- CTRL-labs developed a noninvasive neural interface that is pitched as fundamentally reimagining how humans and machines collaborate. The company’s technology allows developers to address issues of immersion and control in the fields of X Reality, robotics, productivity, and clinical research.
- CTRL-labs’ main product, CTRL-kit, is a wireless electromyography device that’s said to translate neural signals into control. Using the CTRL-kit software development kit and application programming interface, developers can begin integrating neural control into their applications.
- Immutable, a company formerly known as Fuel Games that makes games that use distributed ledger blockchain technology to create player-owned assets, announced today that it has raised $15 million in new funding.
- The company’s flagship game “Gods Unchained” launched a public beta in July features playable digital cards similar to the hit game “Hearthstone” published by Blizzard Entertainment Inc. The project is led by Chris Clay, the former director of “Magic the Gathering: Arena,” another digital card game played online that’s modeled after a physical trading card game.
- The company intends to use the money not just to continue to develop its card game, but also to build out the Immutable Platform, an open-source blockchain toolkit that will permit developers to create “immutable assets.” This asset type will allow players to truly own in-game items like cards, skins, weapons, virtual clothing and more types of digital “things.”
- Israeli chatbot startup Servicefriend has been acquired by Facebook Inc. to help it provide customer service for its forthcoming Libra cryptocurrency and related Calibra digital wallet service.
- The news was first reported Saturday by TechCrunch. Facebook neither confirmed nor denied the acquisition, saying in a canned statement reminiscent of Apple Inc. that “we acquire smaller tech companies from time to time” and that “we don’t always discuss our plans.”
- The open-source Structured Query Language engine Presto is getting its own project within the Linux Foundation.
- The Presto Foundation, as it’s called, will be organized under a standard open and neutral governance model, with its main goal being to attract more users to the community and scale adoption of Presto in the enterprise.
5. Cisco working with a startup – SingularityNET, to make humanlike ‘artificial general intelligence’ real
- SingularityNET, a startup that bills itself as a “decentralized artificial intelligence” company, said today it’s working with networking giant Cisco Systems Inc. on an ambitious project to create more advanced AI technologies that will soon be able to surpass humans in their ability to learn and perform new tasks.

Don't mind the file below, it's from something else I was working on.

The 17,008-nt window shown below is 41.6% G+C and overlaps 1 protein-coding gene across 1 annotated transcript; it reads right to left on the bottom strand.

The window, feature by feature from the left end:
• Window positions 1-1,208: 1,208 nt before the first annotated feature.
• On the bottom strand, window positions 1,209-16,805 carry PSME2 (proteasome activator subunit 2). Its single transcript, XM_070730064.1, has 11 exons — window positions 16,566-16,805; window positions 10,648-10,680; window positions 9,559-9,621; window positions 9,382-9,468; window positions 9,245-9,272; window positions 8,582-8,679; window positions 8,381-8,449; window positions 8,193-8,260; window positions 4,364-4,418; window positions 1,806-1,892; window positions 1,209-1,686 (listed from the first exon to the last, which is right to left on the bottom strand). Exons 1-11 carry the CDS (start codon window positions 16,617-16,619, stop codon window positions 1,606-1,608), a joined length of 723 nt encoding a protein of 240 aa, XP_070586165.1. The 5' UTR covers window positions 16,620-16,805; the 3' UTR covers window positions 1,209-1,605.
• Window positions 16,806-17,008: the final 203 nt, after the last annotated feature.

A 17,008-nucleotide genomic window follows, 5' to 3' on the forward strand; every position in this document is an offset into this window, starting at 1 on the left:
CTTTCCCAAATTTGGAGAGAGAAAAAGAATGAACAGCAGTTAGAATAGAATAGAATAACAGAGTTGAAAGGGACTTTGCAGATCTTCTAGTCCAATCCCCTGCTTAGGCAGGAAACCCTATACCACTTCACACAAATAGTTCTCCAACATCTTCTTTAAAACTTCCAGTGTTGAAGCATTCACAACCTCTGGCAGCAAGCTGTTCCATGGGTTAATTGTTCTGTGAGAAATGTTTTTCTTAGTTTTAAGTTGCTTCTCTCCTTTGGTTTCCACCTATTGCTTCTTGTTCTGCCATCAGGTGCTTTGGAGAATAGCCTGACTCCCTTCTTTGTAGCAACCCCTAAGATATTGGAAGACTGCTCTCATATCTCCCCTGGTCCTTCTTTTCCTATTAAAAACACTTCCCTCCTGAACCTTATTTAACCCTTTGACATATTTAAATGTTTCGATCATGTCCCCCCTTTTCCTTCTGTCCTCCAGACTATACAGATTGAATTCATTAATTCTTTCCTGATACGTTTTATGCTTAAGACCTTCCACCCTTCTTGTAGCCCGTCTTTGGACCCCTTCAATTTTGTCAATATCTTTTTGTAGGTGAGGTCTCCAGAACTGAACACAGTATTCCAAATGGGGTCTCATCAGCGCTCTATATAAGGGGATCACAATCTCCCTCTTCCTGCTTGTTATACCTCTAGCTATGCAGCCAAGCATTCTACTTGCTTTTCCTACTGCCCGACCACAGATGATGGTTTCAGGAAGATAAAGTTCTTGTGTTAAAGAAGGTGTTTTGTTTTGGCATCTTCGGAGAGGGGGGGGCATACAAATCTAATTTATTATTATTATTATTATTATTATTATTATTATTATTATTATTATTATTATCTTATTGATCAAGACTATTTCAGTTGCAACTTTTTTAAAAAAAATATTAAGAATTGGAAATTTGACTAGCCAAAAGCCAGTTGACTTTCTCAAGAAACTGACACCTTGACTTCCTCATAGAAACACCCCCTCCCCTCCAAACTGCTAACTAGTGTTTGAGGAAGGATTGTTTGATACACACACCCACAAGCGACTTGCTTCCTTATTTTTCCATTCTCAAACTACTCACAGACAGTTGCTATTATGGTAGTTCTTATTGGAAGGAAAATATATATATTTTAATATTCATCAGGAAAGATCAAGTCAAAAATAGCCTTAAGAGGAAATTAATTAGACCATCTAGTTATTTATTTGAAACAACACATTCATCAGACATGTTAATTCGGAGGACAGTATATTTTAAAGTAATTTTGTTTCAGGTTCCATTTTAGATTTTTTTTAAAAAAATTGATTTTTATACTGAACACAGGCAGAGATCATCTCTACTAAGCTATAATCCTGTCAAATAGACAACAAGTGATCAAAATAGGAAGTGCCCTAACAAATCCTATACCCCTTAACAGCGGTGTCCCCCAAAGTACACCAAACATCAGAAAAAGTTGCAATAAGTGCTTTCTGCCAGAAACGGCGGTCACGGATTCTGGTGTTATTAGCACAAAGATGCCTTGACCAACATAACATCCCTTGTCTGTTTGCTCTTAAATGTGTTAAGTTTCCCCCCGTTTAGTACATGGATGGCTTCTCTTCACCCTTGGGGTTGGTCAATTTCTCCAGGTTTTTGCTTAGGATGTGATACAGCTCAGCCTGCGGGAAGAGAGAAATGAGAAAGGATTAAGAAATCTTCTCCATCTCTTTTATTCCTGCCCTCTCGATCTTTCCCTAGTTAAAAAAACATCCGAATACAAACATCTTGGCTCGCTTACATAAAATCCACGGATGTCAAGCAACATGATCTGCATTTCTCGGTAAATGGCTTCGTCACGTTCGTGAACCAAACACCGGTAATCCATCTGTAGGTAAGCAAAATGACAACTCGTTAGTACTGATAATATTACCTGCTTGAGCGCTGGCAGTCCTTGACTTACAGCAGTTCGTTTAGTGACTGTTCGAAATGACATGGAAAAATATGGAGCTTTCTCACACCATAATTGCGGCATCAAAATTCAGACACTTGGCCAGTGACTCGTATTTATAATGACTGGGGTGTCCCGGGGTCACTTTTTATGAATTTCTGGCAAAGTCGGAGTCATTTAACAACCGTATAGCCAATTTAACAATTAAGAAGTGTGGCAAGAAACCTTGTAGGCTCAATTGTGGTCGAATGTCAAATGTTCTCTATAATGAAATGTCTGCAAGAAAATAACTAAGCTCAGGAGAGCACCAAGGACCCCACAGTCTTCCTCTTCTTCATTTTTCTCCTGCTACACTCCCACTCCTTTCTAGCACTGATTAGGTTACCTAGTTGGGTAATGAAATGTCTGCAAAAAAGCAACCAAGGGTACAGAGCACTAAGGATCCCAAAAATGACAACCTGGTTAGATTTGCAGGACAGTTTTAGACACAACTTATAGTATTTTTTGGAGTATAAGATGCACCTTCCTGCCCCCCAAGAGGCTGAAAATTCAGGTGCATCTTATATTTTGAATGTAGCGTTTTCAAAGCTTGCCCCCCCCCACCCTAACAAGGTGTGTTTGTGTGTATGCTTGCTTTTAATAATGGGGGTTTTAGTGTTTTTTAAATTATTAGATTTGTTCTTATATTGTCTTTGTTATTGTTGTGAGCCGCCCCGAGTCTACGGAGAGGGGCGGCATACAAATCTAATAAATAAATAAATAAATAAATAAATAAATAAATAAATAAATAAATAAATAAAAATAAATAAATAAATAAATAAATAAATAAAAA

- The partnership is a strong validation of SingularityNET’s technologies, which include a blockchain-based, decentralized marketplace for AI algorithms, and various deep neural net models for computer vision and language understanding. Its biggest project, however, is a customized version of the OpenCog Advanced General Intelligence engine, an architecture for robot and virtual embodied cognition that defines a set of interacting components designed to give rise to “human-equivalent AGI.”
- Station head, the mobile app that turns its users into streaming radio DJs, got a big upgrade today. Where Stationhead DJs were previously limited to broadcasting live, they can now record their shows, making them available on-demand for anyone to listen later.
- The idea behind Stationhead is to democratize and recapture the personality of traditional radio broadcasts — the kind of conversation and personal connection that’s missing from a playlist.
- The app includes features like the ability to call guests to join the show and integration with Spotify and Apple Music. For Station head, that means it doesn’t have to make its own licensing deals with the music labels; for listeners, it means that when a DJ plays a song, you’re hearing it stream from the music service of your choice.
- For the past several years, Unity’s valuation has ballooned alongside their public ambitions to become essential to customers beyond game developers.
- One of the more interesting use cases of the real-time rendering game engine had been helping companies train their systems inside a virtual environment. This has become a key part of the workflows for robotics startups and self-driving car companies that build technologies that need to be trained repeatedly on ever-changing circumstances.
8. Amazon’s Echo Show can now identify and describe household pantry items held in front of its camera
- Amazon is introducing a new feature to its Alexa Show device designed to help blind and other low-vision customers identify common household pantry items by holding them in front of Alexa’s camera and asking what it is. The feature uses a combination of computer vision and machine learning techniques in order to recognize the objects the Echo Show sees.
- The Echo Show is the version of the Alexa-powered smart speaker that tends to sit in customers’ kitchens because it helps them with other kitchen tasks, like setting timers, watching recipe videos or enjoying a little music or TV while they cook.
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